Comparing the vocal recital discs released during the first eleven years of the new millennium with those that shaped the course of the first century of sound recording is a largely dispiriting undertaking.  It would be easy to suggest that the proportion of recital discs with artistic rather than commercial goals has decreased or that the goals of recital discs and those who plan and create them have changed as the dynamics and demographics of audiences receptive to such discs have evolved, and indeed compelling support for these arguments could be produced without difficulty.  To apply a less complex analysis to the situation, it might said that the joy has gone out of recording recital discs.  When one hears recordings of art songs by Adelina Patti, of Brahms Lieder by Elisabeth Schumann, or—more recently—of overlooked Verdi songs by Dame Margaret Price, it is impossible to imagine these artists as commercially-minded businesspeople with one eye on the till.  These recitals were evocations of the qualities that made the singing of these artists memorable and also valuable souvenirs of their personalities as both performers and individuals.  Except in some few rare cases, it is this essence, the intangible but always audible sense of the mirth of singing, that is missing from vocal recital discs now.  Delightfully, Cirque, this recital of Twentieth-Century French mélodies by soprano Céline Ricci and pianist Daniel Lockert, is one of those exceptions, a remarkable recital in which the experience of performing the music included on the disc is approached with the same direct, uncomplicated delight that might accompany one’s walk along the Seine in the early morning, turned out of a café at the closing hour, the last chill of night clinging to the river, and the smell of baking bread spilling into the streets.

A few words of caution are necessary when approaching this disc.  Listeners wanting or expecting the safe, uninflected singing and cautious, easily-ignored playing heard on so many recent recital discs will be disappointed or surprised in turn.  The singing offered in this performance by Céline Ricci, an exciting French soprano now resident in San Francisco, is authoritative without being stilted or inaccessible for the casual listener.  One lesson learned from recent recital discs is that a Francophone name on the cover does not ensure the elegant phrasing and placement of vowels expected in the heady days of Régine Crespin, Michel Sénéchal, and Gérard Souzay.  In the case of Ms. Ricci, however, the art of French singing as exemplified by the great French-speaking artists of the past, including the inimitable Edith Piaf, not only survives but thrives.  In her singing of each song on this disc, Ms. Ricci displays the instinctive marriage of music to text that is crucial to the effective singing of French mélodies.  Especially impressive is her mastery of the incredibly difficult—even for native speakers of French—application of nasalization as a function of inflection rather than mere pronunciation, a skill that eludes many fine singers but which in Ms. Ricci’s singing sounds disarmingly natural.  Furthermore, Ms. Ricci possesses precisely the sort of forward, bright timbre that unpretentiously reveals the nuances of this music without making of each song a grandiose act of artistic piety.  The Passions of Bach are perhaps meant to be revered: the songs on this disc, gems of their genre though they are, are surely meant to be experienced, to be sung if not actually in the cabaret then with its irrepressible ebullience.  In that regard, Ms. Ricci’s performance is as delightful, intoxicating, and slightly stinging as fine champagne.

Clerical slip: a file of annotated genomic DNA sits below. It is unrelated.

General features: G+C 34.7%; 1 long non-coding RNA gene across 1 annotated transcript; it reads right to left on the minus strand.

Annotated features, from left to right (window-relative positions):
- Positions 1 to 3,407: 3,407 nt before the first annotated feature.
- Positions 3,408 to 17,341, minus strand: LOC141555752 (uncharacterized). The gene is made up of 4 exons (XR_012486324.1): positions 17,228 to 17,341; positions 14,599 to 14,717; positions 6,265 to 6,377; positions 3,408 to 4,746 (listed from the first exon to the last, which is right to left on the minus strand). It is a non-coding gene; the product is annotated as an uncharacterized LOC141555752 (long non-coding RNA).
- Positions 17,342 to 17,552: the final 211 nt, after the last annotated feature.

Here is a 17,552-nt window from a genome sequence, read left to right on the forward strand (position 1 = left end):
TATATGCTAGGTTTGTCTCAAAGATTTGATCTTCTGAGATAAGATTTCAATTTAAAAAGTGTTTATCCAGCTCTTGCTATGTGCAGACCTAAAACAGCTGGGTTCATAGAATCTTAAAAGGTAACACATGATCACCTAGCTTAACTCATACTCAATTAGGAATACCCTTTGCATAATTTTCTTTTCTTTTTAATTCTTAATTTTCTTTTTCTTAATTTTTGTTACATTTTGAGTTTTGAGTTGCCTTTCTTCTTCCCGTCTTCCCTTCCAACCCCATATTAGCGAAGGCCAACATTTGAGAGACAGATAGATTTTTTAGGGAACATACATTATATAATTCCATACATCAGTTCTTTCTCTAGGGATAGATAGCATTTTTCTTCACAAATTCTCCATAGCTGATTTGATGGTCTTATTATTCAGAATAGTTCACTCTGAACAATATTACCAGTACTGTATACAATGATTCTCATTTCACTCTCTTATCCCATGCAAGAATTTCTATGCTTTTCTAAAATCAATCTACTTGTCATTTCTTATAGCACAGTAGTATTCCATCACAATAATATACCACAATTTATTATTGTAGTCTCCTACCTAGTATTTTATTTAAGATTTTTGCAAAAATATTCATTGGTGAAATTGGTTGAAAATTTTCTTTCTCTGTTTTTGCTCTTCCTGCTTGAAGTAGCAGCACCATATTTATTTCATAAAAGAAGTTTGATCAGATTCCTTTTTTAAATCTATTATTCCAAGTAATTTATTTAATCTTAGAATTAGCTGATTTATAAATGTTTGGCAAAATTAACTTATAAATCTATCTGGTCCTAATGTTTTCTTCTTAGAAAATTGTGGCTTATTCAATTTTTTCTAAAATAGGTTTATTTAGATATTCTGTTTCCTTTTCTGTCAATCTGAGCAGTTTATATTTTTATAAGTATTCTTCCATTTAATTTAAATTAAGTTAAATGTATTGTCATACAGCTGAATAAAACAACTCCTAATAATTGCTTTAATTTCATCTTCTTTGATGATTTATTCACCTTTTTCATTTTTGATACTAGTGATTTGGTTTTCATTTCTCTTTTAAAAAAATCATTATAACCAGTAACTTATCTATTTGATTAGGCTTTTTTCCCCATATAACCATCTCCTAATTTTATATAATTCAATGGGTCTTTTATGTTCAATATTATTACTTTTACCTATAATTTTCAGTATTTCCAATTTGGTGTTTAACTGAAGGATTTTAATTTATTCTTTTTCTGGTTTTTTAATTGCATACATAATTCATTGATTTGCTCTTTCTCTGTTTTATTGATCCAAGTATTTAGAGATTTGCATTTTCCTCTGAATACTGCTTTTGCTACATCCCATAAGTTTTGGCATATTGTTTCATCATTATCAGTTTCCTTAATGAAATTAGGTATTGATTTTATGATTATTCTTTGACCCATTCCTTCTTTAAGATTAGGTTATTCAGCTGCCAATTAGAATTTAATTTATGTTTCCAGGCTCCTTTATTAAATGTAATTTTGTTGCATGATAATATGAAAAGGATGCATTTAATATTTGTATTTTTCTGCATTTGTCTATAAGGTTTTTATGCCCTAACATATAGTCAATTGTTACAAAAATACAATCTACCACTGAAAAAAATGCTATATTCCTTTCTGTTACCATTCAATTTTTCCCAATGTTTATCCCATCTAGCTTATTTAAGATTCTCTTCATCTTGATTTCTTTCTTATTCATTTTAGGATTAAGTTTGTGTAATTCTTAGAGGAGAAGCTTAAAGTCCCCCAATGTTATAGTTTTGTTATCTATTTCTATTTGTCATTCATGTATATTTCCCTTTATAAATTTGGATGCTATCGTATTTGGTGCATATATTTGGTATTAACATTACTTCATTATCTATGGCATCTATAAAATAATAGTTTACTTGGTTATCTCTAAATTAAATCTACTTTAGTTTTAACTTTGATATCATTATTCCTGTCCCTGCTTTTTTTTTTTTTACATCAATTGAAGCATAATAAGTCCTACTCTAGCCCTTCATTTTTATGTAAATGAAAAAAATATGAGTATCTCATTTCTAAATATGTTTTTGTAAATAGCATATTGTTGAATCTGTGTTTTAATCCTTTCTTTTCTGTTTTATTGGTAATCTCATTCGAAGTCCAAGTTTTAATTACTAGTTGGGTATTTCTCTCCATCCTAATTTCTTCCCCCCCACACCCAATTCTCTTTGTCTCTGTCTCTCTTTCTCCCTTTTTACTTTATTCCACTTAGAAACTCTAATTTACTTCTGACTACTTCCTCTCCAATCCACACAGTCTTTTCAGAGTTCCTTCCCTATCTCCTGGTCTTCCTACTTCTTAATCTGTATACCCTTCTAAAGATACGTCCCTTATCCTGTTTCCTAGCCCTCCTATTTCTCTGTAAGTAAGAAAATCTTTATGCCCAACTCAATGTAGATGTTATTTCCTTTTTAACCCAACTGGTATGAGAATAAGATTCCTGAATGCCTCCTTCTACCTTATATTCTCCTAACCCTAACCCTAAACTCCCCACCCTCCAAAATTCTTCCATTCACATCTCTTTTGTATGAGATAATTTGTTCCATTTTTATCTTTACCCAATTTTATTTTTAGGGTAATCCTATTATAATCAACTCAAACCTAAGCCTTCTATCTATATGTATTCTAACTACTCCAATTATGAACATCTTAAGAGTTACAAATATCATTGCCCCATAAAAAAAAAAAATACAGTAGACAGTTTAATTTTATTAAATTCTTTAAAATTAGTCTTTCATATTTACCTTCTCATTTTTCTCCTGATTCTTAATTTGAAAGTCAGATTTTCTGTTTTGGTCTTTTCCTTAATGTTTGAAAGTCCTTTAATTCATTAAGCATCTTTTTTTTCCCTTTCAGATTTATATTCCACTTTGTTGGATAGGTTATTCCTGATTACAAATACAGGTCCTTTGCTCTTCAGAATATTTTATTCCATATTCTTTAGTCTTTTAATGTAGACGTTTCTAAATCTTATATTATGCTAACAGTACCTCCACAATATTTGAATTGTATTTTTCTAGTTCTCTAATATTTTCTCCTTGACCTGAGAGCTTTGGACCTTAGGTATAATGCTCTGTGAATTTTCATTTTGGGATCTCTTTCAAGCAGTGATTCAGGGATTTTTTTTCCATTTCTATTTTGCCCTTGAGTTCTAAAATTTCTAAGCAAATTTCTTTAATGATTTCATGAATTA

The songs and vocal music of Milhaud and Poulenc are hardly unknown, both on recordings and in recital halls.  It is especially welcome to hear the songs offered in this recital (and, outside of France, to hear vocal music by Poulenc that is not associated with nuns en route to the guillotine), however, and the songs of Auric and Sauguet are very welcome, especially in performances as spirited as those offered by Ms. Ricci.  The texts of these songs, composed to verses by poets of the stature of Jean Cocteau (and at this juncture a few words of praise are due to Sono Luminus for the excellent—and sadly atypical—articles in their liner notes about the poets whose words are sung in this recital), are uncommonly fine, equal in linguistic richness and dramatic impact to the Goethe and Heine texts beloved by Teutonic composers.  In a recital that has no misfires, Ms. Ricci’s singing of Auric’s ‘Huit Poémes de Jean Cocteau’ is a superb traversal, both vocally and dramatically, of a sequence of songs that explores the emotional space of a Winterreise with simpler gestures and far more smiles.  In his five-song sequence ‘La Voyante,’ Sauguet proves himself the equal of Poulenc in shaping musical structures around the points made by spiky texts.

Wonderfully pulse-quickening is Daniel Lockert’s account of Erik Satie’s previously-unrecorded ‘Rag-Time Parade,’ a barnstorming piece that will inevitably conjure for American listeners aural memories of the music of Scott Joplin.  Throughout this recital, Mr. Lockert accompanies Ms. Ricci with the symbiosis required to enrich the musical experience.  One danger of this music is that its approachability somehow creates a mirage that suggests that these pieces are easy to play: the unencumbered virtuosity of Mr. Lockert’s playing does not dispel the confusion, his command of the idiom so complete as to make this seem to be music that merely happens rather than having to be rehearsed and performed.  When one is virtually unaware of the diligence and skill deployed in a pianist’s playing, not least in the context of his accompaniment of a vocal recital, one is hearing the work of a first-rate artist.

One need not be a connoisseur of Twentieth-Century French vocal music in order to enjoy this recital.  Admittedly, this is not repertory that one is likely to hear sung by the over-promoted, just-off-the-Tarmac singers whose recitals delight their followers and whose bland recordings win praise in the press.  There is the sense in every note of this recital that this was a very personal journey for Ms. Ricci, one not so much of nationalistic identity but more of individual artistic curiosity and temperament.  This is unquestionably among the finest vocal recital discs of recent years, its novelty and caution-be-damned attitude as thrilling as the firecracker brilliance of Ms. Ricci’s singing.  Most vitally, this disc is simply great fun.